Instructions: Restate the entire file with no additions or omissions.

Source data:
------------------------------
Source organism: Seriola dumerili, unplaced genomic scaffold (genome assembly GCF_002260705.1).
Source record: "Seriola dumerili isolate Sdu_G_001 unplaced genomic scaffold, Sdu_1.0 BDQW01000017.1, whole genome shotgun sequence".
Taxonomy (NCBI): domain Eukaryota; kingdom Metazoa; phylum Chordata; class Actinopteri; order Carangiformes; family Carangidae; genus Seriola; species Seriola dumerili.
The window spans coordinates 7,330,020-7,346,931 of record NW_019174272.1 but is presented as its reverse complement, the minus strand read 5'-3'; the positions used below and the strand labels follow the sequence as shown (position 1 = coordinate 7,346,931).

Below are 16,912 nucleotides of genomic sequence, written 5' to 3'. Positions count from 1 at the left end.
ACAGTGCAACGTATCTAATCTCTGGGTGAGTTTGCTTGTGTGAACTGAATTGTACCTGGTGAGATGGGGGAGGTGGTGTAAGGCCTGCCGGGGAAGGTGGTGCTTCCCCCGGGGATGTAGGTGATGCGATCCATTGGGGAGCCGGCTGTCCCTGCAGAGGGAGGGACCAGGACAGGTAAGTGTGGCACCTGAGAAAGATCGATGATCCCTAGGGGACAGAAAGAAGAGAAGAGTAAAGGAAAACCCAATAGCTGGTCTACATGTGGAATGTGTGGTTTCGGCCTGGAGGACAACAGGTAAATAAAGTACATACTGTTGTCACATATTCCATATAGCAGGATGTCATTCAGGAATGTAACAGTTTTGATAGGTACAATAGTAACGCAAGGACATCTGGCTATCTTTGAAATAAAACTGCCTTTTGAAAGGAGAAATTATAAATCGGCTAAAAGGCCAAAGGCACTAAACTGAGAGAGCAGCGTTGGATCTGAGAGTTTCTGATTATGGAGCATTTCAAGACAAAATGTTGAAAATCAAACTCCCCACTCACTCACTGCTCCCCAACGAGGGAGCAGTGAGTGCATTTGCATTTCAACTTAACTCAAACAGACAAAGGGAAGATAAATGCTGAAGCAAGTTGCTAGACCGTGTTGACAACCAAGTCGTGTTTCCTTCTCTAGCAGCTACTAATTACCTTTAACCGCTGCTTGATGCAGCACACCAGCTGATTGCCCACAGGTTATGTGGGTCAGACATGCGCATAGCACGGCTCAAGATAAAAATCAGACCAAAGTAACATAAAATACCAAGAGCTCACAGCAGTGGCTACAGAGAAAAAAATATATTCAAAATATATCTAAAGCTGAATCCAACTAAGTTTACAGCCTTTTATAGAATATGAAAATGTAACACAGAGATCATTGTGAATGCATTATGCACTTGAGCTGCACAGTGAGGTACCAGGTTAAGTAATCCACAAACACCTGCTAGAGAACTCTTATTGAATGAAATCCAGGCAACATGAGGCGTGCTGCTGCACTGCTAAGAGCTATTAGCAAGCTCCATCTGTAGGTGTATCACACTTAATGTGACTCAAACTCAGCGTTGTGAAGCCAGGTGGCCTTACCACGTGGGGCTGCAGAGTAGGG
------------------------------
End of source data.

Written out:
Source organism: Seriola dumerili, unplaced genomic scaffold (genome assembly GCF_002260705.1).
Source record: "Seriola dumerili isolate Sdu_G_001 unplaced genomic scaffold, Sdu_1.0 BDQW01000017.1, whole genome shotgun sequence".
Taxonomy (NCBI): domain Eukaryota; kingdom Metazoa; phylum Chordata; class Actinopteri; order Carangiformes; family Carangidae; genus Seriola; species Seriola dumerili.
The window spans coordinates 7,330,020-7,346,931 of record NW_019174272.1 but is presented as its reverse complement, the minus strand read 5'-3'; the positions used below and the strand labels follow the sequence as shown (position 1 = coordinate 7,346,931).

Below are 16,912 nucleotides of genomic sequence, written 5' to 3'. Positions count from 1 at the left end.
ACAGTGCAACGTATCTAATCTCTGGGTGAGTTTGCTTGTGTGAACTGAATTGTACCTGGTGAGATGGGGGAGGTGGTGTAAGGCCTGCCGGGGAAGGTGGTGCTTCCCCCGGGGATGTAGGTGATGCGATCCATTGGGGAGCCGGCTGTCCCTGCAGAGGGAGGGACCAGGACAGGTAAGTGTGGCACCTGAGAAAGATCGATGATCCCTAGGGGACAGAAAGAAGAGAAGAGTAAAGGAAAACCCAATAGCTGGTCTACATGTGGAATGTGTGGTTTCGGCCTGGAGGACAACAGGTAAATAAAGTACATACTGTTGTCACATATTCCATATAGCAGGATGTCATTCAGGAATGTAACAGTTTTGATAGGTACAATAGTAACGCAAGGACATCTGGCTATCTTTGAAATAAAACTGCCTTTTGAAAGGAGAAATTATAAATCGGCTAAAAGGCCAAAGGCACTAAACTGAGAGAGCAGCGTTGGATCTGAGAGTTTCTGATTATGGAGCATTTCAAGACAAAATGTTGAAAATCAAACTCCCCACTCACTCACTGCTCCCCAACGAGGGAGCAGTGAGTGCATTTGCATTTCAACTTAACTCAAACAGACAAAGGGAAGATAAATGCTGAAGCAAGTTGCTAGACCGTGTTGACAACCAAGTCGTGTTTCCTTCTCTAGCAGCTACTAATTACCTTTAACCGCTGCTTGATGCAGCACACCAGCTGATTGCCCACAGGTTATGTGGGTCAGACATGCGCATAGCACGGCTCAAGATAAAAATCAGACCAAAGTAACATAAAATACCAAGAGCTCACAGCAGTGGCTACAGAGAAAAAAATATATTCAAAATATATCTAAAGCTGAATCCAACTAAGTTTACAGCCTTTTATAGAATATGAAAATGTAACACAGAGATCATTGTGAATGCATTATGCACTTGAGCTGCACAGTGAGGTACCAGGTTAAGTAATCCACAAACACCTGCTAGAGAACTCTTATTGAATGAAATCCAGGCAACATGAGGCGTGCTGCTGCACTGCTAAGAGCTATTAGCAAGCTCCATCTGTAGGTGTATCACACTTAATGTGACTCAAACTCAGCGTTGTGAAGCCAGGTGGCCTTACCACGTGGGGCTGCAGAGTAGGG